My research question is:  How has the CV pandemic exacerbated Anti-Asian racism? 

My research question is:  How has the CV pandemic exacerbated xenophobia focusing especially on Anti-Asian hostility?  This topic interests me because I am Chinese American.  When the pandemic began in NYC in March, I witnessed New Yorkers treat Asians as if they were dangerous infectious people.  President Trump is not helping the situation.  He continues to refer to the virus as the “Chinese virus” or the “King Fu Flu” or the “Chinese Plague” spreading divisive sentiment and encouraging prejudice and racism.  I know that the virus was first detected in Wuhan China, but the truth is that the virus effects all people across all racial, income, and national divides.  I read news reports that Asian Americans are being targeted and even violently attacked.  I want to find out how Asian Americans are defending themselves against these hurtful verbal and physical attacks.  I want to find out how the Asian community – all Asian Americans not just Chinese in America — is banding together to combat the prejudice.   Also because I am a teacher and a parent, I want to know how Asian American youths are experiencing this prejudice.  Also I might research how the pandemic has effected Asian and Chinese businesses.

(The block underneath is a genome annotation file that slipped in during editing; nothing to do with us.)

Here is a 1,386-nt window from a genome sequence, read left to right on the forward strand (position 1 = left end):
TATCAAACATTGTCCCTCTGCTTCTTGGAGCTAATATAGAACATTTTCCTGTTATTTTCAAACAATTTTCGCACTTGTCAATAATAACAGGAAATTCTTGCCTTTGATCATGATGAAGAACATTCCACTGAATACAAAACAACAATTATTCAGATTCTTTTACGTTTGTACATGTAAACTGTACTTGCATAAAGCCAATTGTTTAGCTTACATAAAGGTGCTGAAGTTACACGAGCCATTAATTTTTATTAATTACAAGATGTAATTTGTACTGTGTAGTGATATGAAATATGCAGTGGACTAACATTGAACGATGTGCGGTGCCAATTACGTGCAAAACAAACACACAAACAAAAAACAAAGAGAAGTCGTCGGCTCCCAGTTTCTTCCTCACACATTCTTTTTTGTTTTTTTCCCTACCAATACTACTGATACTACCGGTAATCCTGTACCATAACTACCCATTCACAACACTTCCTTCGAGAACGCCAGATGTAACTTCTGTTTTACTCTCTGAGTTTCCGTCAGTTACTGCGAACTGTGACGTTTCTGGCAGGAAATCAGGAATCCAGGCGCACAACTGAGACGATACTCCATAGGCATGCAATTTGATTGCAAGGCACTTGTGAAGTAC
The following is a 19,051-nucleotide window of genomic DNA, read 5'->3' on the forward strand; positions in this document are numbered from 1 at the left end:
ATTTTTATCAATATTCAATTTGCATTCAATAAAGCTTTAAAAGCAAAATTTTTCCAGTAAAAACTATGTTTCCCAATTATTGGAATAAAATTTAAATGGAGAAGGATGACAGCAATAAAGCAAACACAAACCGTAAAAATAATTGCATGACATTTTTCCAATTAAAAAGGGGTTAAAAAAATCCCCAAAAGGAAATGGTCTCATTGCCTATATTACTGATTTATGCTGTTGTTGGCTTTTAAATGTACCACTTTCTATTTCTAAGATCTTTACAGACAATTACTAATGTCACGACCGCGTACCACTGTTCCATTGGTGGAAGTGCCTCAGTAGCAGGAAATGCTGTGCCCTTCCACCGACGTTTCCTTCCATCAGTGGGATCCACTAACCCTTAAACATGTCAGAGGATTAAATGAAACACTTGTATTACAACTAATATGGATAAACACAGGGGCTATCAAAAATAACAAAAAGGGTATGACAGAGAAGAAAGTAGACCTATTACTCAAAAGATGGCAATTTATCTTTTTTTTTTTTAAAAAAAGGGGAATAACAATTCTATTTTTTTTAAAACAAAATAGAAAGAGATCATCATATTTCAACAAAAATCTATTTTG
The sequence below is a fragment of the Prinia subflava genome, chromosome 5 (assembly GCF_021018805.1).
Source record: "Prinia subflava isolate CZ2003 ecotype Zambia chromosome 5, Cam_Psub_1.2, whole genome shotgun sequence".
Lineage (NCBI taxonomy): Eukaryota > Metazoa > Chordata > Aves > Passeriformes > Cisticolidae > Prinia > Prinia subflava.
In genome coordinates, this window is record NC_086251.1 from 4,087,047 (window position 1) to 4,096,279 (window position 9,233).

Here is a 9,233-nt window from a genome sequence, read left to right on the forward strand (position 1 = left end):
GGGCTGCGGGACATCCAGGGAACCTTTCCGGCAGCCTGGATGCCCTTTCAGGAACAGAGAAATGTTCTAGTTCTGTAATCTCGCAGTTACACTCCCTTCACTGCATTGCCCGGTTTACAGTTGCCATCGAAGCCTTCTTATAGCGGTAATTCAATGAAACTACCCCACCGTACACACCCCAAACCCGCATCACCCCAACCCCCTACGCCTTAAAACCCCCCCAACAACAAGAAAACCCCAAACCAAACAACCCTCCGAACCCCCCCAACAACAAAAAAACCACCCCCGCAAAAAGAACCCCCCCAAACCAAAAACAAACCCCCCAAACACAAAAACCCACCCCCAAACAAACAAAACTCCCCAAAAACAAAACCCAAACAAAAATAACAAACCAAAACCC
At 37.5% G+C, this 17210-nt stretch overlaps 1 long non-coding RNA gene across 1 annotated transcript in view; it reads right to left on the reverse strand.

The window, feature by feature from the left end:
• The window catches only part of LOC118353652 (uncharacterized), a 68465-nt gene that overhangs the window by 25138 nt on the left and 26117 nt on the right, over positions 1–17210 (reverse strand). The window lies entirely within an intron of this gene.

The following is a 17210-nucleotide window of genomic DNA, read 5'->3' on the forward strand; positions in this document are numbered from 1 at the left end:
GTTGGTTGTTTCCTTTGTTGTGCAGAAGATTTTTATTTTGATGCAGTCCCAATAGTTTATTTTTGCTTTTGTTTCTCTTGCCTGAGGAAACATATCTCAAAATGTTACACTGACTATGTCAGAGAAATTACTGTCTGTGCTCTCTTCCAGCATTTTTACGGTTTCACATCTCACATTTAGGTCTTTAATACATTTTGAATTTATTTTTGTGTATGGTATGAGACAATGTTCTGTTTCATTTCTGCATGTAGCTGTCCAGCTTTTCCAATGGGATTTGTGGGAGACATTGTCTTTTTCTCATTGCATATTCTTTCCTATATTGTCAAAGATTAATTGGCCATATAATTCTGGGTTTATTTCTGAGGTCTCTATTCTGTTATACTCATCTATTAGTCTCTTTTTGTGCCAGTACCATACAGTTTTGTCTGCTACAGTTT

Source Entry #1

PART 1:  MLA Citation

Tavernise, Sabrina, and Richard A. Oppel.  “Spit On, Yelled At, Attacked:  Chinese-Americans Fear for Their Safety.” The New York Times 23 Mar 2020. The New York Times. Web. 29 Mar 2020.  https://www.nytimes.com/2020/03/23/us/chinese-coronavirus-racist-attacks.html


Preparatory work for writing the Summary:  I used a graphic organizer to find MIs and SD.


MAIN IDEA (MI) Asian-American immigrants are being blamed for the corona virus and facing racist and hate attacks both verbal and physical.




An Asian woman in San Francisco was yelled and spit upon in public street.  Many Asian Americans are reporting harassment when they are out shopping, walking, or riding public transportation.



President Trump has been using the phrase “Chinese virus” spreading the misconception that Chinese people have brought the virus to America.  The WHO discourages using geographic locations in referring to a disease.



Parents fear for their children’s safety.  Asian children are reporting bullying.  A middle school child in CAL was attacked and sent to the emergency room.



In “Yelled At, Spit On, Chinese Americans Fear for Their Safety,” Denise Tavernise and Richard Oppel report that Asian-American immigrants are being blamed for the corona virus and facing hate attacks both verbal and physical. These verbal attacks are being hurled at Americans of Korean, Japanese, Philipines and other Asian countries descent. Many are reluctant to go out in public. In San Francisco, an Asian woman walking home from her gym was yelled at and spit upon by a man on the street.  When a bus passed her, he yelled, “Run them over!”  Parents fear for their children’s safety.  An Asian high school student was bullied, assaulted, and sent to the emergency room with a possible concussion.  His attacker accused him of carrying the virus.  In addition, President Trump is spreading the racist ideas by calling the Co-Vid virus the “Chinese” virus although the World Health Organization has advised against using geographic locations to name diseases.